So what can be done? Some argue these payments, which meet the textbook definition of an illegal kickback, should be banned altogether.4 But past attempts at prohibition have proven challenging. A more pragmatic approach is to combine mandatory disclosure laws, like the Physician Payments Sunshine Act, with strict caps on payments.4 For example, allowing only minimal payments that don't exceed the fair market value of services rendered.5

Currently, disclosure of pharma payments is entirely voluntary for companies. And while the Sunshine Act's Open Payments database has increased transparency, loopholes remain. A disturbing number of published disclosures are vague, incomplete, or fail to even identify the physicians receiving money.6 Closing these gaps is critical.  

But transparency alone is not enough. Knowing your doctor is being paid off doesn't lower your drug costs. Strict limits or bans on pharma payments are needed.4 Some academic medical centers have led the way, implementing policies that prohibit staff from receiving speaker's fees or gifts, and restrict other financial relationships.7 All healthcare organizations should follow suit to finally put patients before profits.  

Policymakers also have a duty to act. Regulators must enforce the Anti-Kickback Statute as intended to deter these payments. Medicare could impose coverage restrictions on drugs for which payments are made. And FDA could require disclosure in drug advertising.4

The path forward is clear: cut the multi-billion dollar flow of money from Big Pharma to prescribers' pockets. Until then, you can bet the astronomical cost of filling your prescription will continue to rise as this national kickback scheme rolls on. It's long past time we broke up this unholy alliance between the pharmaceutical industry and physicians - your health and your wallet depend on it.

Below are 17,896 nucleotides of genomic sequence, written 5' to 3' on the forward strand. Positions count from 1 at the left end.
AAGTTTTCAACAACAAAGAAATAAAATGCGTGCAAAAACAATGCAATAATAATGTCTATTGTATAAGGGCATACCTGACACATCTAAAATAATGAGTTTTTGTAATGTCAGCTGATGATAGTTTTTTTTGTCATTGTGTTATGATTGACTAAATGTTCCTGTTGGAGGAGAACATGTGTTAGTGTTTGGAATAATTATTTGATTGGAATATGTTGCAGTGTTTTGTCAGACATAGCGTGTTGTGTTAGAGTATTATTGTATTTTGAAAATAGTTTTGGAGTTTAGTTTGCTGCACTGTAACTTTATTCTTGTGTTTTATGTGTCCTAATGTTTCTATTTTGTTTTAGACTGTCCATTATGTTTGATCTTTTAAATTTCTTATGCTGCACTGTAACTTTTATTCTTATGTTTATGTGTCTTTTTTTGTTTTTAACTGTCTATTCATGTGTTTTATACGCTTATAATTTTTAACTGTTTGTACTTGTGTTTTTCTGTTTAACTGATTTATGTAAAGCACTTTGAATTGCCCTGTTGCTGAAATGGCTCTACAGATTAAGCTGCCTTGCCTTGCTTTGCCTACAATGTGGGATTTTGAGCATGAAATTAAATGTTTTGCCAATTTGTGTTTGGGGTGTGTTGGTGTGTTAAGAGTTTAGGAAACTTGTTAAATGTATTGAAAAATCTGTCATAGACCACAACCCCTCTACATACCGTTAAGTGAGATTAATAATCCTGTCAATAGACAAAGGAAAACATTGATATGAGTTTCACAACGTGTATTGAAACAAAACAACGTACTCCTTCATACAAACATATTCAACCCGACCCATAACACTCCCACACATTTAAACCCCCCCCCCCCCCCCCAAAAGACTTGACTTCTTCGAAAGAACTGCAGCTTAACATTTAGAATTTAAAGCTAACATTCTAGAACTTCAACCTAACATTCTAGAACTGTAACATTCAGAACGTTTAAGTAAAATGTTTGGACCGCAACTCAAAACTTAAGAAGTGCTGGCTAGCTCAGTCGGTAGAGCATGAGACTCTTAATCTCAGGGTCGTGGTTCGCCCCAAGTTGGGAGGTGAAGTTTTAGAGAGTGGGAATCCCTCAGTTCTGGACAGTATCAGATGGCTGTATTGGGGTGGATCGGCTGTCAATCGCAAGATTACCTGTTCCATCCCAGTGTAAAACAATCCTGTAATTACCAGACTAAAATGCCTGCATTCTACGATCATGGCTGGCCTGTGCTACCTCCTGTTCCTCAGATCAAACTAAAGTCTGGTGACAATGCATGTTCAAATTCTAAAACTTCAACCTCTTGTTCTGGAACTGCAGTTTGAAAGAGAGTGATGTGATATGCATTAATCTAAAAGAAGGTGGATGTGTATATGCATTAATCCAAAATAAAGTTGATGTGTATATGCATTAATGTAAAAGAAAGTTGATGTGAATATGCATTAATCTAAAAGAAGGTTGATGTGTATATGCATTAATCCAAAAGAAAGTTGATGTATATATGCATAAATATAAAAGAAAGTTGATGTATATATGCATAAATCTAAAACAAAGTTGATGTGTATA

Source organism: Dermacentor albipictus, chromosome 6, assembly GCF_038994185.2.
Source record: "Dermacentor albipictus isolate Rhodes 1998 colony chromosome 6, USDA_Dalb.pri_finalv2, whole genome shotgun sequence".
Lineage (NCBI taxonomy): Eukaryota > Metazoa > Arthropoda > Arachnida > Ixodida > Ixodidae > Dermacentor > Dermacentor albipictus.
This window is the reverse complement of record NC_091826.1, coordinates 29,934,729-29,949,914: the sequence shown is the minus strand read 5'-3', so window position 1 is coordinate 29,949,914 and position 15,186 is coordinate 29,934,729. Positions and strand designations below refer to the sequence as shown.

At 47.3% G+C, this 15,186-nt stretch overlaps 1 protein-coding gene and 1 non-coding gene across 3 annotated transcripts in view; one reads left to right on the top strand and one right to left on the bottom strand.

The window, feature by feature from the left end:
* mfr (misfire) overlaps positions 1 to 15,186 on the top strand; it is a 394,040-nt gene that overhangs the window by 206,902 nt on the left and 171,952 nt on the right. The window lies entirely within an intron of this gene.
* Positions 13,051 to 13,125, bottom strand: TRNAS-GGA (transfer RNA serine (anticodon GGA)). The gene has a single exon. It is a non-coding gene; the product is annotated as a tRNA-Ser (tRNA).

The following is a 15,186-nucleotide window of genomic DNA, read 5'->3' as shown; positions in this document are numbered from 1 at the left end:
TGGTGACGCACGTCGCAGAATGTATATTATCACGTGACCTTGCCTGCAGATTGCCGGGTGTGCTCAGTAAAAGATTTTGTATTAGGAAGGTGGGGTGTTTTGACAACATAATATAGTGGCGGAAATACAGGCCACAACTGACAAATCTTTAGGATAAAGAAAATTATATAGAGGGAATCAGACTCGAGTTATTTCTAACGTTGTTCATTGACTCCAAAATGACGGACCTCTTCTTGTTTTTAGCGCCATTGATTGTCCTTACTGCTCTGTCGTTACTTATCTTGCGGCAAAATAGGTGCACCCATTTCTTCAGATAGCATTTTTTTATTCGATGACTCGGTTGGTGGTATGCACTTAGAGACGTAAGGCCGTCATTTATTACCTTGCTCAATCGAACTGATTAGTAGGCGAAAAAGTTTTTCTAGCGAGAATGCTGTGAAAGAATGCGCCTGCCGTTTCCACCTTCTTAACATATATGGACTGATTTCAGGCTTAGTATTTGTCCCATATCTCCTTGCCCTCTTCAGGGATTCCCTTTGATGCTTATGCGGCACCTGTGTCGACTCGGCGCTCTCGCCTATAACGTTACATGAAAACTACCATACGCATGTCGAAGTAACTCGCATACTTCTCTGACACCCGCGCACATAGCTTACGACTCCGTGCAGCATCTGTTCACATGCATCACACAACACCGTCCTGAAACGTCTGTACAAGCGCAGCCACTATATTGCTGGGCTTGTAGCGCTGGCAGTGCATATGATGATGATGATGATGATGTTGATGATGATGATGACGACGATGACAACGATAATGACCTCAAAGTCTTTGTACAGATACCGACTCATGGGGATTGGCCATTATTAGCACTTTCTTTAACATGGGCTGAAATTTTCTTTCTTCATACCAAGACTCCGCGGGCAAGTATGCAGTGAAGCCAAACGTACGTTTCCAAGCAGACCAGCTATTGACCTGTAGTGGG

1. Fresques H. Doctors Prescribe More of a Drug If They Receive Money from a Pharma Company Tied to It. ProPublica. December 20, 2019. Accessed May 11, 2023.

2. Mitchell AP, Trivedi NU, Gennarelli RL, et al. Are Financial Payments From the Pharmaceutical Industry Associated With Physician Prescribing?: A Systematic Review. Ann Intern Med. 2021;174(3):353-361. doi:10.7326/M20-5665

3. Dusetzina SB. ORBITA: Revisiting Impacts of Industry Payments on Physician Prescribing. Ann Intern Med. 2021;174(3):425-426. doi:10.7326/M20-8073

4. Mitchell A, Sarpatwari A, Bach PB. Industry Payments to Physicians Are Kickbacks. How Should Stakeholders Respond?. J Health Polit Policy Law. 2022;47(6):815-833. doi:10.1215/03616878-10041205

5. Chimonas S, DeVito NJ, Rothman DJ. Bringing Transparency to Medicine: Exploring Physicians' Views and Experiences of the Sunshine Act. Am J Bioeth. 2017;17(6):4-18. doi:10.1080/15265161.2017.1313334

6. Mulinari S, Martinon L, Jachiet PA, Ozieranski P. Pharmaceutical industry self-regulation and non-transparency: country and company level analysis of payments to healthcare professionals in seven European countries. Health Policy. 2021;125(7):915-922. doi:10.1016/j.healthpol.2021.04.015

7. Larkin I, Ang D, Steinhart J, et al. Association Between Academic Medical Center Pharmaceutical Detailing Policies and Physician Prescribing. JAMA. 2017;317(17):1785-1795. doi:10.1001/jama.2017.4039